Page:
During closing arguments Monday in the trial of Marco Antonio Topete, prosecutor Garrett Hamilton asked jurors to handle the assault rifle Topete allegedly used to kill Sheriff's Deputy Jose Antonio Diaz on June 15, 2008.
"I really want jurors who are comfortable to hold his gun and get an appreciation for what it is," Hamilton said in Yolo Superior Court in Woodland.
A bailiff passed the black AR-15 from juror to juror. Some held it to their shoulder and sighted down its barrel.
Topete pulled the trigger of the semi-automatic weapon 17 times in less than four seconds, strafing the patrol car where the deputy stood, Hamilton said. One of the bullets pierced Diaz's protective vest and killed him.
It was all part of Topete's plan to lead the Yolo County deputy on a high-speed chase and ambush him on a dead end road near the rural community of Dunnigan, the prosecutor said.
Topete ran from his car, hid behind the corner of a friend's house and fired at Diaz's back, Hamilton said.
"Isolate him. Flank him. Conceal yourself, and gun him down," the prosecutor told jurors.
Topete, a violent parolee with two strikes, wanted to avoid being sent back to prison, and he wanted to earn respect as a Norteño gang member, Hamilton said.
He asked jurors to find Topete guilty of first-degree murder with special circumstances. The charges could carry the death penalty.
"He shot at his back, and he shot 17 times," Hamilton said. "He gave Deputy Diaz no chance to defend himself."
The shooting occurred on County Road 5, a rural lane that dead ends near Interstate 5 in northern Yolo County.
It was Father's Day 2008.
Fifteen months earlier, Topete had been paroled from state prison, where he served 9 1/2 years for assault with a semi-automatic rifle, lawyers said. It was his second felony conviction and his second strike under California's "three-strikes" law.
On June 15, a Davis resident saw Topete drinking before getting behind the wheel of his blue Ford Taurus with his infant daughter in the car. The woman called 911, and police issued a bulletin for Topete.
Diaz spotted him at a truck stop near Dunnigan just before 9 p.m. and tried to pull him over. Topete led the deputy on a high-speed chase on darkened county roads recorded on the deputy's dashboard camera.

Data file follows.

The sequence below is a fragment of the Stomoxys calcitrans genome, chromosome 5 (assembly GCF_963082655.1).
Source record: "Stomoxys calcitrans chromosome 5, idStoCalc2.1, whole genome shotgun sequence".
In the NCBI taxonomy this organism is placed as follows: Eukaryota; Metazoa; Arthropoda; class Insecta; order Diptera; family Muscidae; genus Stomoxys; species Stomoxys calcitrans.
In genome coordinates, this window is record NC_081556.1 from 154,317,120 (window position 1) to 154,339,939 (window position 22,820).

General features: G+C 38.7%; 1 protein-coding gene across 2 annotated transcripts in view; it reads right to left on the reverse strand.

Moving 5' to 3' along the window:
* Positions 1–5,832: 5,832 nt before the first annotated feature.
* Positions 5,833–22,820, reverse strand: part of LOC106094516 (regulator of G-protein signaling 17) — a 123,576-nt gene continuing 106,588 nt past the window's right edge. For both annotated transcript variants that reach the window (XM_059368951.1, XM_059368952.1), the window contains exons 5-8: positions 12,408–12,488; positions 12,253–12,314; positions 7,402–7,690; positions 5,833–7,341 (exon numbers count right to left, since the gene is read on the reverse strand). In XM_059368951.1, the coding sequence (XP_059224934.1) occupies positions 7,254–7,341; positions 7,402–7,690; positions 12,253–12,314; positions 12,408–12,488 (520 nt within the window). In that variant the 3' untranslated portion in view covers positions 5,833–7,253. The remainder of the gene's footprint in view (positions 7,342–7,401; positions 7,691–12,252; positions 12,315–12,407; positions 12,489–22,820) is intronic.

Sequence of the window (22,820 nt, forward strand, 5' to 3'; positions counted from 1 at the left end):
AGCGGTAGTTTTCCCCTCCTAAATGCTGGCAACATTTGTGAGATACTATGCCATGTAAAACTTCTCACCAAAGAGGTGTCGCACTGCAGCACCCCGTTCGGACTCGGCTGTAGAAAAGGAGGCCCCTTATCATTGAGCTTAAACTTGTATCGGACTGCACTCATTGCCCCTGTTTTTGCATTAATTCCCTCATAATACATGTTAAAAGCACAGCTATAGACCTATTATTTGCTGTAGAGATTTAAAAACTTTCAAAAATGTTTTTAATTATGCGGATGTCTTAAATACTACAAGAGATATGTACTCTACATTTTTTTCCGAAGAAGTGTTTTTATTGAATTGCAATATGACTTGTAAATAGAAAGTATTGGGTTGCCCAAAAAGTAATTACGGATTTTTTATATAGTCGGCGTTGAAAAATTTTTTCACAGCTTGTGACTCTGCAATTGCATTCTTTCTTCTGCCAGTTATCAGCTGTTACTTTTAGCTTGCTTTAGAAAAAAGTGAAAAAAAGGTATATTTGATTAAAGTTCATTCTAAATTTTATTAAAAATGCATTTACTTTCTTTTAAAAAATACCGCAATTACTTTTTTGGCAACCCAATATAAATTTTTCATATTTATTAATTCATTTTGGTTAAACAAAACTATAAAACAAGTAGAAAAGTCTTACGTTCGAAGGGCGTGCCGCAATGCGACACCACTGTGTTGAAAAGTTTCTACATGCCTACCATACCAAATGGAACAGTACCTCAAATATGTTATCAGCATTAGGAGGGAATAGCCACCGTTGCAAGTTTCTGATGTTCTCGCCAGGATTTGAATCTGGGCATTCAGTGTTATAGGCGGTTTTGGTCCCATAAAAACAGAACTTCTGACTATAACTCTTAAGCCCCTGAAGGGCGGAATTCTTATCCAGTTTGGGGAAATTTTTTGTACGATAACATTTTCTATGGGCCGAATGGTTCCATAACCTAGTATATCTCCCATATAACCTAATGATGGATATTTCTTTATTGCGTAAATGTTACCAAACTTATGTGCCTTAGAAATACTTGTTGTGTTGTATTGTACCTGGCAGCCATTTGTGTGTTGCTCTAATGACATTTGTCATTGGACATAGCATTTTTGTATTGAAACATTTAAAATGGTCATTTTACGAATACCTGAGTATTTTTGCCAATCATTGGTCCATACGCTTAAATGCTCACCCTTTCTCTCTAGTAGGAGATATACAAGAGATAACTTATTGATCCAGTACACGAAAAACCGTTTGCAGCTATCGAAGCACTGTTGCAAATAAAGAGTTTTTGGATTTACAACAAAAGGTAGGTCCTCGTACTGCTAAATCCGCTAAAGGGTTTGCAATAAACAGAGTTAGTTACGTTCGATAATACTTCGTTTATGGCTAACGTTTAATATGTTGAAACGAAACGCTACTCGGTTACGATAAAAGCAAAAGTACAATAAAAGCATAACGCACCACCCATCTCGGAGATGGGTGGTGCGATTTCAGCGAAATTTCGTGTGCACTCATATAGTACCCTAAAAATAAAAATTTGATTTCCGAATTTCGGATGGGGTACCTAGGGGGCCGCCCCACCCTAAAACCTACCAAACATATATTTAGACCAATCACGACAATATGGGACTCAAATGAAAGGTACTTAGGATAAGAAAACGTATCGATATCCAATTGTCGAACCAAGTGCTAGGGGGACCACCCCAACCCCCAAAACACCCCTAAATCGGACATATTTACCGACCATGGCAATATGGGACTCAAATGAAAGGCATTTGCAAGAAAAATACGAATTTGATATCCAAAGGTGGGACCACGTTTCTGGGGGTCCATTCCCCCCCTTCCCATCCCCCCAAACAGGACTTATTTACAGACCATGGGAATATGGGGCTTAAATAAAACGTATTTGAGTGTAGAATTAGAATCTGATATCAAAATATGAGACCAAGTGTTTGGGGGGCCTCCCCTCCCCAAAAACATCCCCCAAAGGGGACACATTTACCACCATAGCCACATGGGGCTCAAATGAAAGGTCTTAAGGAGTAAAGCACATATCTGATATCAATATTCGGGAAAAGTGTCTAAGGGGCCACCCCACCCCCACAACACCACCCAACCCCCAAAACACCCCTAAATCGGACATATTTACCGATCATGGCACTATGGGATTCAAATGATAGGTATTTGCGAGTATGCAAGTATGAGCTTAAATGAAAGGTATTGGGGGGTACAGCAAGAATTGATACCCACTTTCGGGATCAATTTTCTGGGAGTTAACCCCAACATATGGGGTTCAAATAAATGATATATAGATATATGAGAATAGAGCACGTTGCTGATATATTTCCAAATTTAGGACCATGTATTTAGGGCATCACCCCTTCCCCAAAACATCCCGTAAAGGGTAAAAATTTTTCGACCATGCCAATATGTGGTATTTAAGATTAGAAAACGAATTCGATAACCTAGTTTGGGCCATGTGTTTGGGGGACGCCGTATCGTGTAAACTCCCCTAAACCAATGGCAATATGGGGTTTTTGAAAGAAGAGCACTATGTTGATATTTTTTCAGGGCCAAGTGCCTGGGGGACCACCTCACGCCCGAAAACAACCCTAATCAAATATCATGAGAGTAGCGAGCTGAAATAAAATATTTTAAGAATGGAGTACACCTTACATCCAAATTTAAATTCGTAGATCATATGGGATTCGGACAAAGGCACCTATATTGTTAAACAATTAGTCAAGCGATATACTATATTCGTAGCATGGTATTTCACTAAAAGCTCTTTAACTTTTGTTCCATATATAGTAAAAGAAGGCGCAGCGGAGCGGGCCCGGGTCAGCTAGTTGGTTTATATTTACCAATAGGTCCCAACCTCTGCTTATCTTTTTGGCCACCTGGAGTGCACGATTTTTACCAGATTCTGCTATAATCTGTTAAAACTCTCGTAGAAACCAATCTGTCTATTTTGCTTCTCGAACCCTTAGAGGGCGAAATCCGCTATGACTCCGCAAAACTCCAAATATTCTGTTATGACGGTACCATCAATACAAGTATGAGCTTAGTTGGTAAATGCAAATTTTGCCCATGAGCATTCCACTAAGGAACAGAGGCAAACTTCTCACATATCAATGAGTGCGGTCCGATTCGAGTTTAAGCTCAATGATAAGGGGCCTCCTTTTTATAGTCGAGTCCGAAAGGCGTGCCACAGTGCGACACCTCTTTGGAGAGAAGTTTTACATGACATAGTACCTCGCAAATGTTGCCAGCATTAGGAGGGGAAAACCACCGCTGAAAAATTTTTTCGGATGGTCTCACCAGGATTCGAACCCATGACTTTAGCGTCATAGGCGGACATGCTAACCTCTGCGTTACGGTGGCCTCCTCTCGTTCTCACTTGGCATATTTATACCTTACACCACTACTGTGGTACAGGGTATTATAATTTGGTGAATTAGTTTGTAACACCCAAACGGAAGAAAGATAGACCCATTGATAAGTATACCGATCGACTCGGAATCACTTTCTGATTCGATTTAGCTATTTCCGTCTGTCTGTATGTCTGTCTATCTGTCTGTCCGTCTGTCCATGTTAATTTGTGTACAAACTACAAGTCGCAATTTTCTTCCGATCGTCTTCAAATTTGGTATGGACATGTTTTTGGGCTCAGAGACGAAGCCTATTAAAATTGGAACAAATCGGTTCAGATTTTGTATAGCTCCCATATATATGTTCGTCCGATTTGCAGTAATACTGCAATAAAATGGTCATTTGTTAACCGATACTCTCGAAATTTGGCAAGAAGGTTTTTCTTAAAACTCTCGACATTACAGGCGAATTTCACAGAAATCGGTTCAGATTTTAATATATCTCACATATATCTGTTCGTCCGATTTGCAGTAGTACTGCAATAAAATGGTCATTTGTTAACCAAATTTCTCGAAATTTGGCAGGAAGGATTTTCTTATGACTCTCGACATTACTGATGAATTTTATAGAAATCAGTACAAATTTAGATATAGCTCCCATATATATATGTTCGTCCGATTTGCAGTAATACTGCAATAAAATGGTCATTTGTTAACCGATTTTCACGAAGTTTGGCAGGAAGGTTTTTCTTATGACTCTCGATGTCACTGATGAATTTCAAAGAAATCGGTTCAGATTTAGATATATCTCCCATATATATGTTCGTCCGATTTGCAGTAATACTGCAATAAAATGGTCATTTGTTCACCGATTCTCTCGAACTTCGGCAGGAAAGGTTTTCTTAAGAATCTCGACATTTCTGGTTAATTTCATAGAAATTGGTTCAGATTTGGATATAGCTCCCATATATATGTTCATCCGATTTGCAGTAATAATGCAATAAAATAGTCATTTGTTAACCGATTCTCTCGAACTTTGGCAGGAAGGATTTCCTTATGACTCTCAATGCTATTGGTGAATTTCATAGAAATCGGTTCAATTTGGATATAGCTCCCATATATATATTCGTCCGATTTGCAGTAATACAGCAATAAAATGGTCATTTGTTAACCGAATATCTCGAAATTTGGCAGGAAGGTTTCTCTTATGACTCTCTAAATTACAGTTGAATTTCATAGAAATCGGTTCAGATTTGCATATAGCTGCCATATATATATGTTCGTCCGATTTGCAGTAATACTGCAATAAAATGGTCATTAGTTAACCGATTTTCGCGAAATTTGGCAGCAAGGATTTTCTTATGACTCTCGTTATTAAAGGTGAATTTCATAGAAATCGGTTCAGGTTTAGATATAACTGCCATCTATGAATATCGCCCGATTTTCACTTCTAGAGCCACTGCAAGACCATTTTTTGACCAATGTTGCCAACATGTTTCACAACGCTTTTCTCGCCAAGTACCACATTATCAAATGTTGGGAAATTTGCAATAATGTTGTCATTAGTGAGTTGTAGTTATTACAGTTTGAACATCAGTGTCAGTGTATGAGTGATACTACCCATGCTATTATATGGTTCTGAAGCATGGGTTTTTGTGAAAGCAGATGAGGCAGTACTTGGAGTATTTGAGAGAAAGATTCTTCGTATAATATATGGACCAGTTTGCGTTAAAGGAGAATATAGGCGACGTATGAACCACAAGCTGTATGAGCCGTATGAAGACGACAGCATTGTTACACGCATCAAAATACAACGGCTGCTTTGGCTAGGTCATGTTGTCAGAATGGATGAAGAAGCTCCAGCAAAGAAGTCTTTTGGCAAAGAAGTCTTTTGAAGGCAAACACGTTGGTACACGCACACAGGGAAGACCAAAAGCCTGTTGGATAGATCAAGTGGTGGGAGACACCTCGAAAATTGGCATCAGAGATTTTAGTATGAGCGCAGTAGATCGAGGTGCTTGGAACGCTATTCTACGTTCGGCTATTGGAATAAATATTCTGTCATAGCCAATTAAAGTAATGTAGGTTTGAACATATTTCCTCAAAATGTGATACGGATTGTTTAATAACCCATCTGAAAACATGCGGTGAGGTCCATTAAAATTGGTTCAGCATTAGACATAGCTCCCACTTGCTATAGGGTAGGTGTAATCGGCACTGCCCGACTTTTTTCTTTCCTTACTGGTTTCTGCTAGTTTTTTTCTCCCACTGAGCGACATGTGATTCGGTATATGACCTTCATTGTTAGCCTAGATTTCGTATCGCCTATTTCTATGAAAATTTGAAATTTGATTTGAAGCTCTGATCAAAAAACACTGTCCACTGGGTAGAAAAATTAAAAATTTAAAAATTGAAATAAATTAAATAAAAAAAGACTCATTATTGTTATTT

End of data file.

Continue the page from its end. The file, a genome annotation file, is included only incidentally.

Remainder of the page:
Topete stopped near a friend's house and jumped out of the car with the AR-15, leaving his 4-month-old daughter in the car. As the deputy searched for him, he opened fire in the direction of both cars.
Diaz returned fire and was able to call for help, but he died that night at Woodland Memorial Hospital.
After a massive all-night manhunt, Topete was found the next morning hiding in brush along I-5.
He told investigators that he had only been trying to scare Diaz away and didn't intend to harm him.
But in a taped jail conversation with his wife six months later, Topete told her that he had shot the deputy because he was angry about being pulled over at the truck stop.
"Somebody wanted to be a (expletive) hero," Topete said. "Are you (expletive) stupid in the head?"
Defense lawyer Hayes Gable III acknowledged Topete shot the deputy but said it was not premeditated and amounted only to second- degree murder.
The shooting was an "emotional explosion" by Topete, stemming from a number of mental problems and severe stresses in his life, Gable said.
Defense experts testified Topete has attention-deficit hyperactivity disorder and antisocial personality disorder. They also said he abuses alcohol and suffers from complex trauma from his childhood and years in prison.
The disorders make Topete impulsive and paranoid, and he was drunk at the time of the shooting, Gable said.
On June 15, Topete fought with his wife and left her on the side of Interstate 505 near Vacaville. He had been unable to hold down a job, and his family had lost their rental home in Davis.
They had moved in with his parents in Arbuckle, in Colusa County. He was facing a deadline the next day to find a new residence in Yolo County or risk violating his parole conditions.
The stress, drinking and underlying conditions caused Topete to flee from the deputy in fear and to fire the gun without thinking, Gable said.
"Where is a gang motive in all of that?" he asked.
The bullets cut across the patrol car from back to front, indicating "this was not a carefully aimed pattern of shots," Gable said.
Topete fired the assault rifle in the dark, unable to see much, not knowing he'd hit the deputy, he said.
"For those of you who were shouldering it and aiming it, I suggest you do it in pitch blackness," Gable said.
Prosecutors said there was plenty of light for Topete to see what he was doing.